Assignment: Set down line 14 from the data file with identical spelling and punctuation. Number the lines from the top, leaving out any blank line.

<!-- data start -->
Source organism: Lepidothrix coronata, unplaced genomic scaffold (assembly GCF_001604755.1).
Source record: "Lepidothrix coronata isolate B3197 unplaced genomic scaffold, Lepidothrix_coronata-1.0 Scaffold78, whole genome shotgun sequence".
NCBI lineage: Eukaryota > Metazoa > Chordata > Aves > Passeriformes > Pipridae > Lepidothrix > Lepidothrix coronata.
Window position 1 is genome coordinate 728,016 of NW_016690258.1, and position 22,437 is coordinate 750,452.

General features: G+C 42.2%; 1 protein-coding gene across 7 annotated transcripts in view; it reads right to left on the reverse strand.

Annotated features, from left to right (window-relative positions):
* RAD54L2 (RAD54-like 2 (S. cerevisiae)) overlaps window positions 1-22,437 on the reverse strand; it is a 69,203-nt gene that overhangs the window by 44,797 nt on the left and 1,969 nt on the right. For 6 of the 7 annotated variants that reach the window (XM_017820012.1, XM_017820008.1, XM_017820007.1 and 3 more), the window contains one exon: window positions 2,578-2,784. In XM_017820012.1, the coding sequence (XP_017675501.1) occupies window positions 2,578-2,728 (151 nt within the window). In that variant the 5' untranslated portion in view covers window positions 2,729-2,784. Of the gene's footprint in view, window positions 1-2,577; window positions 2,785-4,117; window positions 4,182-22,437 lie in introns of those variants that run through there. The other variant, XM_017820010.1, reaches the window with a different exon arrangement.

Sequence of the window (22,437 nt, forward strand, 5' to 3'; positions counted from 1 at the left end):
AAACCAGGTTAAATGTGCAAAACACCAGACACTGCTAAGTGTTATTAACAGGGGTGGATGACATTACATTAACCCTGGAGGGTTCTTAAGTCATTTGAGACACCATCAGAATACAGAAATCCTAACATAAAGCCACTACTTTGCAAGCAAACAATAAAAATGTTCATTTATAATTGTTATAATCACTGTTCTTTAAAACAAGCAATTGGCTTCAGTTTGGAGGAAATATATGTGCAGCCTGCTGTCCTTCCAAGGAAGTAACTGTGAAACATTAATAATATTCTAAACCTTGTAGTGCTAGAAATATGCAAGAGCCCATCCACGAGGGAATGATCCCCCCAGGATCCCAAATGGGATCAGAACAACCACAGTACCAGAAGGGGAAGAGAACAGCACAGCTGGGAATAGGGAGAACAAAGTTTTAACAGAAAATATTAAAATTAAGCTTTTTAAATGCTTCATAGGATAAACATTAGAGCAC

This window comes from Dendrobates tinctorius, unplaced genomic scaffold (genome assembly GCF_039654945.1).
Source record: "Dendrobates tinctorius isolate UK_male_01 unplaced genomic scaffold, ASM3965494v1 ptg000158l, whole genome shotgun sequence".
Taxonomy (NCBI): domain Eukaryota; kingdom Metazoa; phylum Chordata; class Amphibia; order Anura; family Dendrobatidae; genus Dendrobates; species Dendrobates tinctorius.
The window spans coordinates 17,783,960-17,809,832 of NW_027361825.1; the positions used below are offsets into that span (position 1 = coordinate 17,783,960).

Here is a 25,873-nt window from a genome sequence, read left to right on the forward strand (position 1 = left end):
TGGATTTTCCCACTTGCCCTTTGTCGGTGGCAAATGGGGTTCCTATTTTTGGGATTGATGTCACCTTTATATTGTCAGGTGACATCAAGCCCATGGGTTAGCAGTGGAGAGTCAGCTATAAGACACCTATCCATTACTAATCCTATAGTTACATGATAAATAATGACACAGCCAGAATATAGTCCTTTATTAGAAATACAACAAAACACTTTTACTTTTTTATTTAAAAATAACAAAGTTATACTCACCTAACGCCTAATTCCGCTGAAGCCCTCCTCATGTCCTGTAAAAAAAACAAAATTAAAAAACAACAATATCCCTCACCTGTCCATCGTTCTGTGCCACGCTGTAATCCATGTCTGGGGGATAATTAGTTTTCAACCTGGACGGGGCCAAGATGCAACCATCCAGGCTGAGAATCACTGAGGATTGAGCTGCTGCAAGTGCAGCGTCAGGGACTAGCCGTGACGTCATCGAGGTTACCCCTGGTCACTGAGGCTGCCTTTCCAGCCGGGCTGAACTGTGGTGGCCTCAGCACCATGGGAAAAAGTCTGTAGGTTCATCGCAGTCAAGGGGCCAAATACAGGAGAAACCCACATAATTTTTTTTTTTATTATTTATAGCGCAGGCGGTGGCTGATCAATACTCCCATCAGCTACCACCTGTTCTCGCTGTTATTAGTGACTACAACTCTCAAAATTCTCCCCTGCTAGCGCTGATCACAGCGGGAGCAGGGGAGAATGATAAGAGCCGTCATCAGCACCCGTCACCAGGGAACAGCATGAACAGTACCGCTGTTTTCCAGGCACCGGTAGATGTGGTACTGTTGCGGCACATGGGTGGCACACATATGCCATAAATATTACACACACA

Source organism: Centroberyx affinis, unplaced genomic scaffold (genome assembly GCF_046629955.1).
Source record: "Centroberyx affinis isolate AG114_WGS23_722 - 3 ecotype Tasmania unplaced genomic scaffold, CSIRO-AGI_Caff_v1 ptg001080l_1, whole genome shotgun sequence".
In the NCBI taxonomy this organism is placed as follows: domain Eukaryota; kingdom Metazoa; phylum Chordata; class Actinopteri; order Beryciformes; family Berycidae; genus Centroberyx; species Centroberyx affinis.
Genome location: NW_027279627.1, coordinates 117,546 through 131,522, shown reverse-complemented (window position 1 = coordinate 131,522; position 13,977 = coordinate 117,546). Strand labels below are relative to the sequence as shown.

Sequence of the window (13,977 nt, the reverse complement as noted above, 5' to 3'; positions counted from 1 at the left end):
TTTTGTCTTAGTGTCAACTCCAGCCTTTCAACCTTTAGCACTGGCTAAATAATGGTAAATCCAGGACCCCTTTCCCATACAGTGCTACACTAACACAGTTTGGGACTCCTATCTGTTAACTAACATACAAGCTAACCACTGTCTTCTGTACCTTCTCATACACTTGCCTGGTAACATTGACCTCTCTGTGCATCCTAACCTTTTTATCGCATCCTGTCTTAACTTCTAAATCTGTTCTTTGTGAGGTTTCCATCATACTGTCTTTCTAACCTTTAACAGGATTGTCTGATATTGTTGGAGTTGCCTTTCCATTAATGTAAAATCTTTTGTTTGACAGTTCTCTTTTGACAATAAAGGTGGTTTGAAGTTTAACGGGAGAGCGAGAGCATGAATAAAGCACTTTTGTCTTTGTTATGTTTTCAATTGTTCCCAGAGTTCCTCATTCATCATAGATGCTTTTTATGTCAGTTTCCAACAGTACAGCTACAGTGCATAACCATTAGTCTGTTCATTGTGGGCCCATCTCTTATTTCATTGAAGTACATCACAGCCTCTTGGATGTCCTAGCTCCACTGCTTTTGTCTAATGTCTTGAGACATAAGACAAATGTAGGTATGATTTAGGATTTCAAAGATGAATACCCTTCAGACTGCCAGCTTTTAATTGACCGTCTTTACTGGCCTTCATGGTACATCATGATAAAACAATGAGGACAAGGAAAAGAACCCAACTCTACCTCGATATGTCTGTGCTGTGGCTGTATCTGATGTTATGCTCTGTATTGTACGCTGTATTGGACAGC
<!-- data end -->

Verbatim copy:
Here is a 25,873-nt window from a genome sequence, read left to right on the forward strand (position 1 = left end):